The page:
Learn more Download now Shop now Learn more Shop now Shop now Shop now Shop now Shop now Shop now Shop now Shop now Learn More Shop now Shop now Learn more Shop Fire Shop Kindle New Album - U2 Learn more Shop Women's Shop Men's

on 18 January 2003
In the Philosopher's Stone, John Williams' main objective was to introduce the key themes for the essential characters and ideas of the film - Harry, Hedwig, Quidditch, and, of course, for Voldemort.
John Williams was clearly aware of Warner Brothers' predicted SEVEN film series: this is film two... things have moved on. As with Jurassic Park III, Williams has relinquished ultimate power over the music - in this case, William Ross has taken up the baton and also slightly adapted the music. However, with a new film, new music is required: Fawkes the Phoenix, the Chamber itself, Spiders, The Flying Car, Colin Creevey... John Williams wrote these new pieces himself.
A careful ear will be able to tell that the music, which is being reiterated from the first film, has matured and has often taken on a new 'edge'. This is for three reasons: Harry has matured, he has new dangers to face, and the music is being conducted by someone else. It adds up.
Particular mention should go to five musical ideas: the theme for Fawkes the Phoenix - this piece begins thin and slightly discordant, but develops into a rich, uplifting piece incorporating Williams' favourite tonic/supertonic key superimposion, as occurs in the main Hogwarts theme.
The Flying Car - even if you didn't know what the title was, the style implied has the images of flying sewn throughout - I get the feeling he's avoiding ET completely here (Fluffy's Harp in PS was VERY similar to some of the opening phrases of ET - although, it is his music!!).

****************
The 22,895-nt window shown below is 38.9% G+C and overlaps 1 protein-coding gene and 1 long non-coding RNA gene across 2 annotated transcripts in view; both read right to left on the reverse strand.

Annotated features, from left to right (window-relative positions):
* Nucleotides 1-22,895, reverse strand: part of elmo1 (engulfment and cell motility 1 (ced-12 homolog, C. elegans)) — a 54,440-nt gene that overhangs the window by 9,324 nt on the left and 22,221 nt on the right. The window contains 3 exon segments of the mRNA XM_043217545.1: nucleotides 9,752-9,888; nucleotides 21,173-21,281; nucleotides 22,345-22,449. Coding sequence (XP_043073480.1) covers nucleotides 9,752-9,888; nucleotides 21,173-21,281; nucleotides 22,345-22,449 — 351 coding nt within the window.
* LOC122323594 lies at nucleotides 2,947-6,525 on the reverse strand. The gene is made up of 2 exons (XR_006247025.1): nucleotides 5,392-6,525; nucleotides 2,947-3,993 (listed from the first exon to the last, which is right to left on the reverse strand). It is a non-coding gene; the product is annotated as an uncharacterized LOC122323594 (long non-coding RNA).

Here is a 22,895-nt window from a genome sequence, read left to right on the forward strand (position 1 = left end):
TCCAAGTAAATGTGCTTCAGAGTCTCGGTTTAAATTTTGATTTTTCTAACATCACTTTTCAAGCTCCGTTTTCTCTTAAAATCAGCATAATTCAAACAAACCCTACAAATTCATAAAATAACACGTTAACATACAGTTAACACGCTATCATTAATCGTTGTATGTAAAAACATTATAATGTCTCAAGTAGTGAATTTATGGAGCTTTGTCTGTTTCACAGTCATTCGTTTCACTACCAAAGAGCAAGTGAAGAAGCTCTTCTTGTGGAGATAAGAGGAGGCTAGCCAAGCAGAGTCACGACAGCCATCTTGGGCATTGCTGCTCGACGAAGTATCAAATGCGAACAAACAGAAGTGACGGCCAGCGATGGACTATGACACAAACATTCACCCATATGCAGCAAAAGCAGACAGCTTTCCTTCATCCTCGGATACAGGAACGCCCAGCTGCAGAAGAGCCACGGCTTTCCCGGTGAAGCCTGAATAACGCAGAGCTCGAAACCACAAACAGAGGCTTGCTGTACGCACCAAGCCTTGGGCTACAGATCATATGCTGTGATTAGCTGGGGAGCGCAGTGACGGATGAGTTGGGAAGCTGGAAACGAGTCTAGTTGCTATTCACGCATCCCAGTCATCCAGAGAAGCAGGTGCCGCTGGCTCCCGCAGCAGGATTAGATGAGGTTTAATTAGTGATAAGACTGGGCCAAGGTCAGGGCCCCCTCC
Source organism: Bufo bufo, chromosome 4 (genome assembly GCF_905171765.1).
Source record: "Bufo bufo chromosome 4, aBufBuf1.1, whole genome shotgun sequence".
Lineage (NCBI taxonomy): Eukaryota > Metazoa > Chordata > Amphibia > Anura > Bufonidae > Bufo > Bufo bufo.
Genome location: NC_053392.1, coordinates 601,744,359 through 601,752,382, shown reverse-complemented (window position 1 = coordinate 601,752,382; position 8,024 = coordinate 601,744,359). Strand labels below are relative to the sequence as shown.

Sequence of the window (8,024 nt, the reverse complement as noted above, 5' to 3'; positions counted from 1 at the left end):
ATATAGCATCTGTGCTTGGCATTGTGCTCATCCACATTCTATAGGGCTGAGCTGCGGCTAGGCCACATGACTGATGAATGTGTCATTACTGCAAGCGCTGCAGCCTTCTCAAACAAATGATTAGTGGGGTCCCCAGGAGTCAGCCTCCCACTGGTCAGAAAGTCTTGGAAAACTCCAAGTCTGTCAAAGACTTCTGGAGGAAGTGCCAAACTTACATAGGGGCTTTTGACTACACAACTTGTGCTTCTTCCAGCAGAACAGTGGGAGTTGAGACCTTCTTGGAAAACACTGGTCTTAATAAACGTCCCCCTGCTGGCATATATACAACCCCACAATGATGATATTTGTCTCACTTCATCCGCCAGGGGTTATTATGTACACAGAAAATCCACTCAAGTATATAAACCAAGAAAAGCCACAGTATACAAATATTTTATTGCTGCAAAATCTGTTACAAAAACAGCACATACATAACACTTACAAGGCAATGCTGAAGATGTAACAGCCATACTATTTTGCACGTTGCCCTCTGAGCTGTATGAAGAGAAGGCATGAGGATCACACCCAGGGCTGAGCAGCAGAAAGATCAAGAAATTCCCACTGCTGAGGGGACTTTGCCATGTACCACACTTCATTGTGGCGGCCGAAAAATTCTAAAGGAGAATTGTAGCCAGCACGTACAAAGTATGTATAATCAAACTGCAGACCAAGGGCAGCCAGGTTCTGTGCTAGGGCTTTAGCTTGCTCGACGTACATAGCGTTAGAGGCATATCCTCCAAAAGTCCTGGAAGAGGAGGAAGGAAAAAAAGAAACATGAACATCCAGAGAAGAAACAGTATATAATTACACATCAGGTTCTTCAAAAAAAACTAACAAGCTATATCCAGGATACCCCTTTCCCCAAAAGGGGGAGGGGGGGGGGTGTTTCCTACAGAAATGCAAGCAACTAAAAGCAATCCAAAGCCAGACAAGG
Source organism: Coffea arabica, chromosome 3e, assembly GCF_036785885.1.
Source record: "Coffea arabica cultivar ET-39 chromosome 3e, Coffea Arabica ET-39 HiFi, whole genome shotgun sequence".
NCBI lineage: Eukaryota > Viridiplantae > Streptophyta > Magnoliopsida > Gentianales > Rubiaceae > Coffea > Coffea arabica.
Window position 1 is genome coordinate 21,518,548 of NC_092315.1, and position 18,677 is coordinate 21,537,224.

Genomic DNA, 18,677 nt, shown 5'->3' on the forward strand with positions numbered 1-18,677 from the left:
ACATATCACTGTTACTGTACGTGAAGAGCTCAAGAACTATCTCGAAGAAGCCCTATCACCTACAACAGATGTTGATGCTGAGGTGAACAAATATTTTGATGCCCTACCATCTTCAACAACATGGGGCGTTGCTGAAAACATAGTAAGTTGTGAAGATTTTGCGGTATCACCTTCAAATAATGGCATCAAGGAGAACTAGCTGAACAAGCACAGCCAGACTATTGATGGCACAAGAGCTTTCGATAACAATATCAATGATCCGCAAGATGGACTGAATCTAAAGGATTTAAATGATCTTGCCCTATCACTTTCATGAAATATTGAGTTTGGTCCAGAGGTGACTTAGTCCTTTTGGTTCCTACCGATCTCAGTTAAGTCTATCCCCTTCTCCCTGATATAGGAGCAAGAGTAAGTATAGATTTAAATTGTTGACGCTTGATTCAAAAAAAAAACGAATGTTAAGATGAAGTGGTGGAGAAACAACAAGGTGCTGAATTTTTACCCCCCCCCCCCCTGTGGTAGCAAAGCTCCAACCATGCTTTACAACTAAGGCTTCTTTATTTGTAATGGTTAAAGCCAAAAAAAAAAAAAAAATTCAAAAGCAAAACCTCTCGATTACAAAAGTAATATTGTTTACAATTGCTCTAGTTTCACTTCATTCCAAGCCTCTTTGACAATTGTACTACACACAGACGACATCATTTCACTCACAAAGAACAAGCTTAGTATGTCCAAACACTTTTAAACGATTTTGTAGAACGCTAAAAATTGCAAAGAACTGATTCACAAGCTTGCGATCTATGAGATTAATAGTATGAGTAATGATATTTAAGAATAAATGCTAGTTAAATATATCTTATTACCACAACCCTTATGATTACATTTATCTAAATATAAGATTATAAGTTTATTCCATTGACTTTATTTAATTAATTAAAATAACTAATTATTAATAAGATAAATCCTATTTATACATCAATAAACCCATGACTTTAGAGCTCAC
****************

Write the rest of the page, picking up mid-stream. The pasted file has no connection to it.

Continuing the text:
The Spiders are light but creepy - the music differs between the small spiders and Aragog - of course!
Voldemort's theme is noticeable when he is either referred to or implied - certainly Tom Riddle's music has many Voldemort chord sequences.
Finally, the final, ending theme - this time called Reunion of Friends - has a new cheerful beginning - leading into last year's end theme - but then in a cunning twist, the ending is improved - and extended. Quite frankly, the music is the best bit about the ending... how soppy is the ending in the film!!!
You have to buy this CD - not just if you'd to compare it to the first musically, but it has its own charm - you're definitely not buying the first CD for the second time. But if you didn't enjoy the first, it's unlikely you'll enjoy this one - you mad people.
Ben Tavener
0Comment| 11 people found this helpful. Was this review helpful to you?YesNoReport abuse
on 14 November 2002
Wow, what more can I say? As an avid John Williams fan I am once again 'spellbound' by the maestro's ability to characterise to perfection. I reckon this album is better than the first and just as the book is darker than the Philosopher's Stone, so too is the music. Totally remeniscant of the incidental music to all the 'William's greats' such as E.T, Indiana Jones, Hook, Star Wars (Tuba solo in 'Cakes for Crabbe & Goyle - gormless or what?). With an album like this you only have to read the track listing on the back (which at 20 tracks is great value for money), and you know what the music is going to sound like and your always right! - dark, magical, playful, textured and exciting - GET THOSE HORNS!!
What was a real surprise was the compilation of new themes on the album. When watching the film it is not surprising that many of the characters are represented by themes designed in the first film so naturally one expects this album to be much the same as the first but no! New treatment of old ideas like Voldemort's 3-note motif is much heavier and colourfully scored as Tom Riddle on this album.New characters get new tunes such as the delightfully pathetic Gilderoy Lockheart.